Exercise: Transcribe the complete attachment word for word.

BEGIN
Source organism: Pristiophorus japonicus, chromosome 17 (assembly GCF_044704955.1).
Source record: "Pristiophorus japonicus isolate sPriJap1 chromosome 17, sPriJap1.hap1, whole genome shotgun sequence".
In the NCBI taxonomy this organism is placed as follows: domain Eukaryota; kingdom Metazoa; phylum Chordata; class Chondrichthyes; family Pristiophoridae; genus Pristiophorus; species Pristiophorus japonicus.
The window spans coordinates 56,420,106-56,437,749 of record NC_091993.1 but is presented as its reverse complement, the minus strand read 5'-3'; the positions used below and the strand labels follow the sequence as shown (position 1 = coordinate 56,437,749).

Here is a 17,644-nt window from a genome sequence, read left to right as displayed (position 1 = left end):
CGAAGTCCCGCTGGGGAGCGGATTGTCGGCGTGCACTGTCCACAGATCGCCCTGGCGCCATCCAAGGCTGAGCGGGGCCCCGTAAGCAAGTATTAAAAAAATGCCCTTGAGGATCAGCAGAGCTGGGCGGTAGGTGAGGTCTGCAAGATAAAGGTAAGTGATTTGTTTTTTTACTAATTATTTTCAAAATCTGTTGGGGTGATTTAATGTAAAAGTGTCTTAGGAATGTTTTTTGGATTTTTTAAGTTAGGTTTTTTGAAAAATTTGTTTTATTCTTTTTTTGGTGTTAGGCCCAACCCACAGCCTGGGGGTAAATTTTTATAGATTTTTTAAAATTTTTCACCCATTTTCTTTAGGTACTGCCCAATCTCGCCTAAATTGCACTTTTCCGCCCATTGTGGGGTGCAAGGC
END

Source organism: Pristiophorus japonicus, chromosome 17 (assembly GCF_044704955.1).
Source record: "Pristiophorus japonicus isolate sPriJap1 chromosome 17, sPriJap1.hap1, whole genome shotgun sequence".
In the NCBI taxonomy this organism is placed as follows: domain Eukaryota; kingdom Metazoa; phylum Chordata; class Chondrichthyes; family Pristiophoridae; genus Pristiophorus; species Pristiophorus japonicus.
The window spans coordinates 56,420,106-56,437,749 of record NC_091993.1 but is presented as its reverse complement, the minus strand read 5'-3'; the positions used below and the strand labels follow the sequence as shown (position 1 = coordinate 56,437,749).

Here is a 17,644-nt window from a genome sequence, read left to right as displayed (position 1 = left end):
CGAAGTCCCGCTGGGGAGCGGATTGTCGGCGTGCACTGTCCACAGATCGCCCTGGCGCCATCCAAGGCTGAGCGGGGCCCCGTAAGCAAGTATTAAAAAAATGCCCTTGAGGATCAGCAGAGCTGGGCGGTAGGTGAGGTCTGCAAGATAAAGGTAAGTGATTTGTTTTTTTACTAATTATTTTCAAAATCTGTTGGGGTGATTTAATGTAAAAGTGTCTTAGGAATGTTTTTTGGATTTTTTAAGTTAGGTTTTTTGAAAAATTTGTTTTATTCTTTTTTTGGTGTTAGGCCCAACCCACAGCCTGGGGGTAAATTTTTATAGATTTTTTAAAATTTTTCACCCATTTTCTTTAGGTACTGCCCAATCTCGCCTAAATTGCACTTTTCCGCCCATTGTGGGGTGCAAGGC